OK, I'm confused. Can anyone out there explain?

The NYT says universities and EDCAUSE are complaining about the FBI's requiring some universities to upgrade their networks to make surveillance easier.
It would require universities to re-engineer their networks so that every Net access point would send all communications not directly onto the Internet, but first to a network operations center where the data packets could be stitched together into a single package for delivery to law enforcement, university officials said.
That sounds like humongous deal. Various university folk are saying they would have to redo all their access points, that we're looking at major expenses--enough to drive the cost of tuition up $450 annually.

On the other side the article quotes 'some government officials' as saying that it's not really that big a deal because they wouldn't be picking up the Intranet traffic, only the stuff that goes off campus. Basically "schools would be required to make their networks accessible to law enforcement only at the point where those networks connect to the outside world."

So which is it? Does every single switch in every single closet have to be replaced? Or could they route everything out of campus through a single line. Then, at that one point where the campus meets the world, they could pull traffic off and examine it there? Would this do anything to speed?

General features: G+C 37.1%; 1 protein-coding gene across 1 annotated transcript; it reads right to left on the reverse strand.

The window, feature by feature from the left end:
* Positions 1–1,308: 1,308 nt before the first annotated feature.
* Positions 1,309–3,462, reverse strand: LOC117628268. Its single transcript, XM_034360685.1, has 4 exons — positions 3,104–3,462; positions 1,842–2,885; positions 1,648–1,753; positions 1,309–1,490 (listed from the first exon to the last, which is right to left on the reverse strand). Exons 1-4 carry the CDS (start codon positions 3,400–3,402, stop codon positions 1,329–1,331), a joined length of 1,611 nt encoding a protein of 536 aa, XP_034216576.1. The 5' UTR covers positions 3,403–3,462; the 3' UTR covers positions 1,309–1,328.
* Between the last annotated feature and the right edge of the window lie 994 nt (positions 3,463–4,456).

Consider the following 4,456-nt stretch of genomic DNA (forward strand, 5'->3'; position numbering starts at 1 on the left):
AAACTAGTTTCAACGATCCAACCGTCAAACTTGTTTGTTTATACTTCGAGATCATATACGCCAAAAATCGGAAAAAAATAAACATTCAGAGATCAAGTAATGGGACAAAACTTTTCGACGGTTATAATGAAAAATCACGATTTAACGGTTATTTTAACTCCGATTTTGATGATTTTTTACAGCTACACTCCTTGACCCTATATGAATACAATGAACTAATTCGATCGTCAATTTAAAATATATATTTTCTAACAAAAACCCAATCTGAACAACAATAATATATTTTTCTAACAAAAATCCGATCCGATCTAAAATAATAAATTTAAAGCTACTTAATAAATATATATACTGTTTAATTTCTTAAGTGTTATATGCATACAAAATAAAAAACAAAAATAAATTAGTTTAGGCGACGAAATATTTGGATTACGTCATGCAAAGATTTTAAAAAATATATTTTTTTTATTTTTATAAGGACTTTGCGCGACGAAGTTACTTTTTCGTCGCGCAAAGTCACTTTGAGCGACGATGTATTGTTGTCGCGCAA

Or, is it something else? Or maybe both? Can you really tell from the article?

BTW, if this is an accurate quote about only caring about what goes off campus, it represents a serious lack of understanding of the nature of university work.

Saturday, October 22, 2005

Velociraptor Bad At Disemboweling -- nrs

That's the title of a posting in Slashdot. Some MechE Brits did robotic modeling and found that a claw on this dinosaur was better at pinning things down than ripping them apart.

The posting itself is not half as good as the title. Sorta like this one.

Never underestimate the power of a good headline
-- it can draw readers into almost any material.

nrs [not really scrapple]

Thursday, October 20, 2005

Sound bites bite

Goodness knows, I'm not cheerleader for Microsoft but this is truly slanted writing.

A Slashdot item this morning read "Microsoft Thinks Africa Doesn't Need Free Software." My immediate reaction was what kind of lunacy is this? And, since it was about Africa (which by the way is an entire continent, not a country) I had to pop over and read it on ZDNet. The tag line above the article reads,